• Kyodo


Japan Petroleum Exploration Co.’s test extraction of oil from deep underground shale rocks, a first for Japan, has raised hopes of improving energy security in a nation that relies on imports for almost all of its fossil fuel needs.

But newly tapped “unconventional” resources, such as shale oil and shale gas, require complicated methods of extraction that also raise environmental concerns.

Because it also entails relatively high drilling and extraction costs, it doesn’t appear likely to become a primary source of energy in Japan, where the need for different resources has grown acute since the Fukushima crisis shut down nuclear reactors across the county.

Oil was confirmed Wednesday at the Ayukawa oil and gas field in mountains in the city of Yurihonjo, Akita Prefecture.

Officials at the company, known as JAPEX, appeared more preoccupied with the challenges of commercialization than feeling the joy of achieving a “first” for Japan.

“This oil is costly, in part because we need to pay heed to the environment,” said Keisuke Inoue, the head of the company’s Akita mining office who oversaw the test exploration project.

The extraction process required pumping a large volume of hydrochloric acid into rock layers about 1,800 meters deep to dissolve limestone that clogs cracks through which oil can be obtained.

Using acid is deemed an environmental hazard. It must be recovered from underground for neutralizing before it is processed as “industrial waste.”

Recently, near tanks for shale oil, workers were busy handling the waste. “Labor costs are higher for this (industrial waste processing) than crude oil exploration,” a JAPEX official said.

Compared with conventional fossil fuels, unconventional varieties require extra efforts at development but are known to be abundant.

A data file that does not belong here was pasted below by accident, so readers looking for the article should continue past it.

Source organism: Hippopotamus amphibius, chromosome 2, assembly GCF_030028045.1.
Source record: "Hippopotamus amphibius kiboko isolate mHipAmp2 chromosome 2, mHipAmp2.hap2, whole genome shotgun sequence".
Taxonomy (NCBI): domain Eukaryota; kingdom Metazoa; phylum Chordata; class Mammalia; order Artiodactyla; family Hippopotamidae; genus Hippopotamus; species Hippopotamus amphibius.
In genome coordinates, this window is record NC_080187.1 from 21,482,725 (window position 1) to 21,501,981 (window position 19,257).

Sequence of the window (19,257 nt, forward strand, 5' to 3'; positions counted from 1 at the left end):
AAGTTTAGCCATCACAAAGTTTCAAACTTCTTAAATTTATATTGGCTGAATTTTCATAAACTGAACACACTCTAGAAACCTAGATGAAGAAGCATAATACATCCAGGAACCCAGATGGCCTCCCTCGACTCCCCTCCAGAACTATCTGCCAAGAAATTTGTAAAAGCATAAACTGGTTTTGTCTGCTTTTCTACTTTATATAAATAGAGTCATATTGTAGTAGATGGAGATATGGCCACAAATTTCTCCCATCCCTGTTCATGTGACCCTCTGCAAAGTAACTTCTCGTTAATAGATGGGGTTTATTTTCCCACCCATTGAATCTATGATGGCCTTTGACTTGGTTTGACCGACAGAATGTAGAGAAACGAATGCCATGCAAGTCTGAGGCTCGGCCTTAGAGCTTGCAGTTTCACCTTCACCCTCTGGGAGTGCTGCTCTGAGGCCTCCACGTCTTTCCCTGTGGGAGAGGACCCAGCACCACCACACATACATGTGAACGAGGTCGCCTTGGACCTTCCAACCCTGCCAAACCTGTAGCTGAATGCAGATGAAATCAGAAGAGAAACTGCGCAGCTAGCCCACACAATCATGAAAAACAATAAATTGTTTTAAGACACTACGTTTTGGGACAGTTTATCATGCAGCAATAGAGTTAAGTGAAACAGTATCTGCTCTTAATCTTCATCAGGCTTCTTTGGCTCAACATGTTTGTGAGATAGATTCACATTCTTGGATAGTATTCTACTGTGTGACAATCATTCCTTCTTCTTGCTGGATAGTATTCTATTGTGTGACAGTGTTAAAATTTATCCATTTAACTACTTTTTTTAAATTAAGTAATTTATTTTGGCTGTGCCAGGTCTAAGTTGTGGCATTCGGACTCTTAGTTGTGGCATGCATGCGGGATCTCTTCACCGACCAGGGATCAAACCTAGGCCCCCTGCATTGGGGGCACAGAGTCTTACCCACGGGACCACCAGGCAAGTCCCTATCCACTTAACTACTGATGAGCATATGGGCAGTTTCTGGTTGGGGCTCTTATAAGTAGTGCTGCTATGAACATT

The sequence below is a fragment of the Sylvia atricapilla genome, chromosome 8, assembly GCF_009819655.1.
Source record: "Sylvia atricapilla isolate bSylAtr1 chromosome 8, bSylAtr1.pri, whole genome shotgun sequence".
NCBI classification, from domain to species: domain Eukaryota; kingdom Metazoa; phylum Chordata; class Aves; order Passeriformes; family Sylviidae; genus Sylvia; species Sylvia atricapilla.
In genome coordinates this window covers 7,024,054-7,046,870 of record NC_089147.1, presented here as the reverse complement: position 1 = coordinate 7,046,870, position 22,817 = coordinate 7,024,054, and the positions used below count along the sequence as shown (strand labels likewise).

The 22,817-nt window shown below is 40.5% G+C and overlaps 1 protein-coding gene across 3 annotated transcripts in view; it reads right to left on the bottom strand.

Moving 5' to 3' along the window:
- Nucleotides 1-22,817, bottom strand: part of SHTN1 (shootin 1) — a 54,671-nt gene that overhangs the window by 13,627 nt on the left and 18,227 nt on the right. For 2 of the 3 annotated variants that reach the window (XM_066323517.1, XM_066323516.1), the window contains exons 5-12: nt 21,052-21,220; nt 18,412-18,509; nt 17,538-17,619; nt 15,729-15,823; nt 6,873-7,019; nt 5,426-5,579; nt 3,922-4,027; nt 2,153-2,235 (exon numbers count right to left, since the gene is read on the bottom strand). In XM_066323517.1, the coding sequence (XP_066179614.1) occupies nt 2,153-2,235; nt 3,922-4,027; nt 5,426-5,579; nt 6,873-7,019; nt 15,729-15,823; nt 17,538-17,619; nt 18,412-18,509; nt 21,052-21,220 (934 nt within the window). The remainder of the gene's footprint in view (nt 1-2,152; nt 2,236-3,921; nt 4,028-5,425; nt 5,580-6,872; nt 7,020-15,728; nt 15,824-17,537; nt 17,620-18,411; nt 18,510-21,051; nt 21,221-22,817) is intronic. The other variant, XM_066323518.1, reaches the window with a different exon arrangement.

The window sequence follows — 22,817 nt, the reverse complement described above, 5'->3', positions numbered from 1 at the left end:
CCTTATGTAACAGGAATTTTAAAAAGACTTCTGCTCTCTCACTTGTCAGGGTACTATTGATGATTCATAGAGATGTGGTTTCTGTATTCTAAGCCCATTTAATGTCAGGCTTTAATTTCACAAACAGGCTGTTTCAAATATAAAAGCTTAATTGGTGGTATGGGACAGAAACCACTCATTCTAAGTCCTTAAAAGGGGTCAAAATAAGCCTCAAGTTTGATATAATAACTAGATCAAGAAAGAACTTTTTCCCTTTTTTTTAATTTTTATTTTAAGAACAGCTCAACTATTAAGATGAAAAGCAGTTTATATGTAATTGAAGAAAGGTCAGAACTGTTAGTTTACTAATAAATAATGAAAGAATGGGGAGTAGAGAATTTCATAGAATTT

Unconventional resources are also found in various parts of the world, unlike crude oil, which is heavily concentrated in the Middle East and a relatively small number of other areas.

In the United States, shale gas production has expanded sharply in recent years, thanks to new drilling methods for expanding horizontal holes in rock layers or creating artificial oil conduits by applying water pressure.

But not everything appears to be rosy. Given that these new technologies employ large volumes of water and chemicals, the United States drafted regulations in the wake of concerns over the contamination of underground water in 2011.

Despite such concerns, interest in these unconventional resources is intense due to high crude oil prices that have long stayed at around $100 per barrel.

“It looks like around $70 per barrel is a profitable line,” Inoue said. A drop in oil prices will throw cold water on the development of shale oil, he said.

In Japan, there doesn’t appear to be substantial deposits of shale oil in many places outside Akita Prefecture. The assumed volume is estimated at less than 10 percent of Japan’s annual oil needs.

Methane hydrate, on the other hand, is raising hopes among energy officials. The substance, a combination of methane, a main fabric of natural gas, and water, is believed to be rich in reserves in locations with low temperatures and high atmospheric pressure such as the deep seabed in waters around Japan.

While its extraction is thought to require advanced technologies and substantial costs, according to one estimate deposits around Japan are enough to meet the country’s natural gas consumption for a whopping 100 years.

Around four hours after shale oil was extracted in Akita, officials from 10 prefectures on the Sea of Japan visited the Ministry of Economy, Trade and Industry to submit their request that the central government promote methane hydrate development.

Kyoto Gov. Keiji Yamada, who was among the officials, expressed his hope for increased interest in developing this new source of energy, while the central government has come up with a strategy to wean the country off nuclear energy by the 2030s.

“The government’s new strategy will be a rice cake in a painting if there are no new energy sources,” he said, referring to a Japanese proverb illustrating a plan that looks good but may well not be realized.

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